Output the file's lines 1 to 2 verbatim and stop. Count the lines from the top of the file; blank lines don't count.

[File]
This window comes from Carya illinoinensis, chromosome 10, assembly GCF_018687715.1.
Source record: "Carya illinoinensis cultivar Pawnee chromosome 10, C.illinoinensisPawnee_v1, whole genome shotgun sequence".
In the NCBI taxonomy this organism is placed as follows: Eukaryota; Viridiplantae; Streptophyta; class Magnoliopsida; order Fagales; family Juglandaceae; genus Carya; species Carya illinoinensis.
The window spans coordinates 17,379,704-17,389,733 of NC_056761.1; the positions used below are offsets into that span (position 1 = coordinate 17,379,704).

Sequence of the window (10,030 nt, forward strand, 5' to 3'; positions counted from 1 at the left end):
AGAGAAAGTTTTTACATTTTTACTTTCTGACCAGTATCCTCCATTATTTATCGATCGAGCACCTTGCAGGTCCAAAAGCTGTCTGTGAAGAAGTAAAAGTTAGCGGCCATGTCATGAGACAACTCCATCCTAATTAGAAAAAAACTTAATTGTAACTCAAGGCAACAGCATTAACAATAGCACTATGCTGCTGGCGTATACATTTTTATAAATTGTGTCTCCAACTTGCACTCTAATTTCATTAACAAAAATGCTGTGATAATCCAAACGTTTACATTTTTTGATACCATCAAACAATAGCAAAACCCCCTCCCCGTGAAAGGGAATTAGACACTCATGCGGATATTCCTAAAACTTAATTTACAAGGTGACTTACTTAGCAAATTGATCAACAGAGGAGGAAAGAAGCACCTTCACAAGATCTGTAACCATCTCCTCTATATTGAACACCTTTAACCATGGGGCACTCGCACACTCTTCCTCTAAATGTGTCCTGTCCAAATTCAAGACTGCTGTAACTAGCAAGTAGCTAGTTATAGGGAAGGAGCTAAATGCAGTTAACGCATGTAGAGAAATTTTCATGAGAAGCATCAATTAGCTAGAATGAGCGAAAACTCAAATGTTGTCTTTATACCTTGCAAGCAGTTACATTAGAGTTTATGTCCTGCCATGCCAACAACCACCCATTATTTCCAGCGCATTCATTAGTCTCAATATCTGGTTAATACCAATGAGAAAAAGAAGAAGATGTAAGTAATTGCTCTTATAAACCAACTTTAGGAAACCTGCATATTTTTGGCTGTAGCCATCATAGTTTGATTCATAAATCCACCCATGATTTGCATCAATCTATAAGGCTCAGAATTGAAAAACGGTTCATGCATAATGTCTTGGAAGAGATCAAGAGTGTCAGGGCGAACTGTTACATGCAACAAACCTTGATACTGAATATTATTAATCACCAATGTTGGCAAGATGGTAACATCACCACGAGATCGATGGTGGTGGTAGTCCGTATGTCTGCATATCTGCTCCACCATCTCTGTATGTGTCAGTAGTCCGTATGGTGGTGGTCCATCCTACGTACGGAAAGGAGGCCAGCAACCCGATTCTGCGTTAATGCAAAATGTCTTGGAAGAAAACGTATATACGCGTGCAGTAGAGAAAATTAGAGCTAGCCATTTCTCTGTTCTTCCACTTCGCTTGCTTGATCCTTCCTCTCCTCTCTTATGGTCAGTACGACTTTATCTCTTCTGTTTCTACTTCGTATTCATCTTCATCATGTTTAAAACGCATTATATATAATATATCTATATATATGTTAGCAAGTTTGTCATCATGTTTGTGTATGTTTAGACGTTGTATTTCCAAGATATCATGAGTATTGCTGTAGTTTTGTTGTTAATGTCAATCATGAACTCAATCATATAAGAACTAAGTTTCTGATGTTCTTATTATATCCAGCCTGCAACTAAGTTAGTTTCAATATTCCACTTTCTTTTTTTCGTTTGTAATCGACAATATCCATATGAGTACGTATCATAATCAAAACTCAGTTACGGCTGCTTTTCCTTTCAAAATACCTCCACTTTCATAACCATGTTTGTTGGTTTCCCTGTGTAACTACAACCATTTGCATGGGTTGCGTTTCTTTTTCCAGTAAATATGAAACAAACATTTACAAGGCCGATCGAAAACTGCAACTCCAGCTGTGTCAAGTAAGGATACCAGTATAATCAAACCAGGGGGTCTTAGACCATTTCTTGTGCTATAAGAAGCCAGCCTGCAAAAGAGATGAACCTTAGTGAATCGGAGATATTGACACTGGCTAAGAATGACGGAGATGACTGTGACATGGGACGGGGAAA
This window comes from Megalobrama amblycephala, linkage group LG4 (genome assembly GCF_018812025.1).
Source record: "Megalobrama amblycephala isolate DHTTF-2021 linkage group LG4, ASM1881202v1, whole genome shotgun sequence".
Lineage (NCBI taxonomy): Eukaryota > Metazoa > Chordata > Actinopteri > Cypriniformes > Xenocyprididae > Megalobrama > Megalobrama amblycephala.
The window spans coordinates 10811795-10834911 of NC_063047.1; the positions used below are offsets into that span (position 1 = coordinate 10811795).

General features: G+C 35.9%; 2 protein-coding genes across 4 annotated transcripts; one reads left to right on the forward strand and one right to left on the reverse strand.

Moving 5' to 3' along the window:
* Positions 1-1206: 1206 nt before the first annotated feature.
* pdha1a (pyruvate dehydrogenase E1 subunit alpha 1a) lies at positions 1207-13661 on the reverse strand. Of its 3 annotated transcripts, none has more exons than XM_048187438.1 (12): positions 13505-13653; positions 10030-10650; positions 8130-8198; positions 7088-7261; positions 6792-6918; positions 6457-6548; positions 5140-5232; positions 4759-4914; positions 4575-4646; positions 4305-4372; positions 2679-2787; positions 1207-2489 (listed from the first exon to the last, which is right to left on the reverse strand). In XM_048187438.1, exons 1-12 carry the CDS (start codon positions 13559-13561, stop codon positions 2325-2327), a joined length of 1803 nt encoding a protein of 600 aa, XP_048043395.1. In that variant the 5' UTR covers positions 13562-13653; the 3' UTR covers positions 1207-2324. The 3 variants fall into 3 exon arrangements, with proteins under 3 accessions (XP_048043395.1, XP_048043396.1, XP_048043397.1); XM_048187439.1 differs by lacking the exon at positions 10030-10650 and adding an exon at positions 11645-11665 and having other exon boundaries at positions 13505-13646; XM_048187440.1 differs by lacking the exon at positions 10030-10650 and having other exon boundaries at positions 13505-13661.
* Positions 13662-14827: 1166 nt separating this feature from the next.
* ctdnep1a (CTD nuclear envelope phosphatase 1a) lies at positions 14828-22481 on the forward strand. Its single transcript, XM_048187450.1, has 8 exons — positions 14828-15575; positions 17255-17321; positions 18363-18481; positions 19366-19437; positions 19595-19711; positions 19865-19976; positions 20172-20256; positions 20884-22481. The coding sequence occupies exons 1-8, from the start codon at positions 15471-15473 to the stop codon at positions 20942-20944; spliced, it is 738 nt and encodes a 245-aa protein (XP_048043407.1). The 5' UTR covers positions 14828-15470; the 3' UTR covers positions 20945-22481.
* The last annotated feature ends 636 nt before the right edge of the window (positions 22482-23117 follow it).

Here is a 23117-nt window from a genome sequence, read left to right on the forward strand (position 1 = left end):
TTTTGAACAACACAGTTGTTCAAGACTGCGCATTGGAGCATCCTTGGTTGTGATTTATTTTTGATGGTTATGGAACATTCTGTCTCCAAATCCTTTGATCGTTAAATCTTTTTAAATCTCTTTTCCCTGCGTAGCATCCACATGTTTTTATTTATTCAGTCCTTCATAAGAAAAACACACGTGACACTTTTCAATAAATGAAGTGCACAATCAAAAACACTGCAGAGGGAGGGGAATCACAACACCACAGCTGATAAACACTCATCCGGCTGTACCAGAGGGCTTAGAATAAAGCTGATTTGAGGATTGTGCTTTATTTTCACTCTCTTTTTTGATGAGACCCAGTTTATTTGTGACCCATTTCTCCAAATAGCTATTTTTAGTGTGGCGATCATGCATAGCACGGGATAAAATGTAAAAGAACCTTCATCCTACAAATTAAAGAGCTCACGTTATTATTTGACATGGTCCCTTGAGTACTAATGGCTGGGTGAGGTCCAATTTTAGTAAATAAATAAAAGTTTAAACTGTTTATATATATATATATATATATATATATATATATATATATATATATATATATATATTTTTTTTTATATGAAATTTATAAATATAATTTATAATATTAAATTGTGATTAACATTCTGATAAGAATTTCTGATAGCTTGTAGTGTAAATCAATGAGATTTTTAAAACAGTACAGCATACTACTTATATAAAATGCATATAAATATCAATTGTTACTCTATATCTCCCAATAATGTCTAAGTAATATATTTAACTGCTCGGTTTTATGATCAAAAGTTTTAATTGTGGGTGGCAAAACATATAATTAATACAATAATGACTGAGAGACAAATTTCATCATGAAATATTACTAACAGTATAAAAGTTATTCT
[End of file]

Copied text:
This window comes from Carya illinoinensis, chromosome 10, assembly GCF_018687715.1.
Source record: "Carya illinoinensis cultivar Pawnee chromosome 10, C.illinoinensisPawnee_v1, whole genome shotgun sequence".